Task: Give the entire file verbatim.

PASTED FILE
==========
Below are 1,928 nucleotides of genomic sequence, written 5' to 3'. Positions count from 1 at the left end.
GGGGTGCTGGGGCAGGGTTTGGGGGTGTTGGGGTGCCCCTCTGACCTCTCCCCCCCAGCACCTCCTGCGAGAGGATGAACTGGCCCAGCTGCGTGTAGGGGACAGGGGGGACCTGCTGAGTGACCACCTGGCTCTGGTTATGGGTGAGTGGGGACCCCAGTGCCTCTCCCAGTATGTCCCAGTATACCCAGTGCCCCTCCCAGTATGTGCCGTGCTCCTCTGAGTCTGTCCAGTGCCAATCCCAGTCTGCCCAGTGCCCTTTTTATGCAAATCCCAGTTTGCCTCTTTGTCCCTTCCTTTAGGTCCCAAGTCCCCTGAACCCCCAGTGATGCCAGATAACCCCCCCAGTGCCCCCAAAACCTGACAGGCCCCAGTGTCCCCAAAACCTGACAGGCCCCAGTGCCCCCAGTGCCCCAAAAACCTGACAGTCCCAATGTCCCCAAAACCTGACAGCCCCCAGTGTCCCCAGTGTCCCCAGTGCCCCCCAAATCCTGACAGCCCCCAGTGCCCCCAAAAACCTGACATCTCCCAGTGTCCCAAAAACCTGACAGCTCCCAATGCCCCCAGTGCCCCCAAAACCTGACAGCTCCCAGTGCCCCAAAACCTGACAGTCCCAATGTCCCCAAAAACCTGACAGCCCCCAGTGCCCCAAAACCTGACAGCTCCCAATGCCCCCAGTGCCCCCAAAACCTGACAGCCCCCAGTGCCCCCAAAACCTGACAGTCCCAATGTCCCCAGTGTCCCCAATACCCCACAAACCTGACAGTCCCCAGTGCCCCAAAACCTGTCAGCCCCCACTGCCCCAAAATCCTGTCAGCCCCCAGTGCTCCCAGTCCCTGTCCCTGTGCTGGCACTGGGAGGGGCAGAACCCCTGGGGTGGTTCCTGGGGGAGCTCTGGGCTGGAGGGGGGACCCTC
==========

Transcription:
Below are 1,928 nucleotides of genomic sequence, written 5' to 3'. Positions count from 1 at the left end.
GGGGTGCTGGGGCAGGGTTTGGGGGTGTTGGGGTGCCCCTCTGACCTCTCCCCCCCAGCACCTCCTGCGAGAGGATGAACTGGCCCAGCTGCGTGTAGGGGACAGGGGGGACCTGCTGAGTGACCACCTGGCTCTGGTTATGGGTGAGTGGGGACCCCAGTGCCTCTCCCAGTATGTCCCAGTATACCCAGTGCCCCTCCCAGTATGTGCCGTGCTCCTCTGAGTCTGTCCAGTGCCAATCCCAGTCTGCCCAGTGCCCTTTTTATGCAAATCCCAGTTTGCCTCTTTGTCCCTTCCTTTAGGTCCCAAGTCCCCTGAACCCCCAGTGATGCCAGATAACCCCCCCAGTGCCCCCAAAACCTGACAGGCCCCAGTGTCCCCAAAACCTGACAGGCCCCAGTGCCCCCAGTGCCCCAAAAACCTGACAGTCCCAATGTCCCCAAAACCTGACAGCCCCCAGTGTCCCCAGTGTCCCCAGTGCCCCCCAAATCCTGACAGCCCCCAGTGCCCCCAAAAACCTGACATCTCCCAGTGTCCCAAAAACCTGACAGCTCCCAATGCCCCCAGTGCCCCCAAAACCTGACAGCTCCCAGTGCCCCAAAACCTGACAGTCCCAATGTCCCCAAAAACCTGACAGCCCCCAGTGCCCCAAAACCTGACAGCTCCCAATGCCCCCAGTGCCCCCAAAACCTGACAGCCCCCAGTGCCCCCAAAACCTGACAGTCCCAATGTCCCCAGTGTCCCCAATACCCCACAAACCTGACAGTCCCCAGTGCCCCAAAACCTGTCAGCCCCCACTGCCCCAAAATCCTGTCAGCCCCCAGTGCTCCCAGTCCCTGTCCCTGTGCTGGCACTGGGAGGGGCAGAACCCCTGGGGTGGTTCCTGGGGGAGCTCTGGGCTGGAGGGGGGACCCTC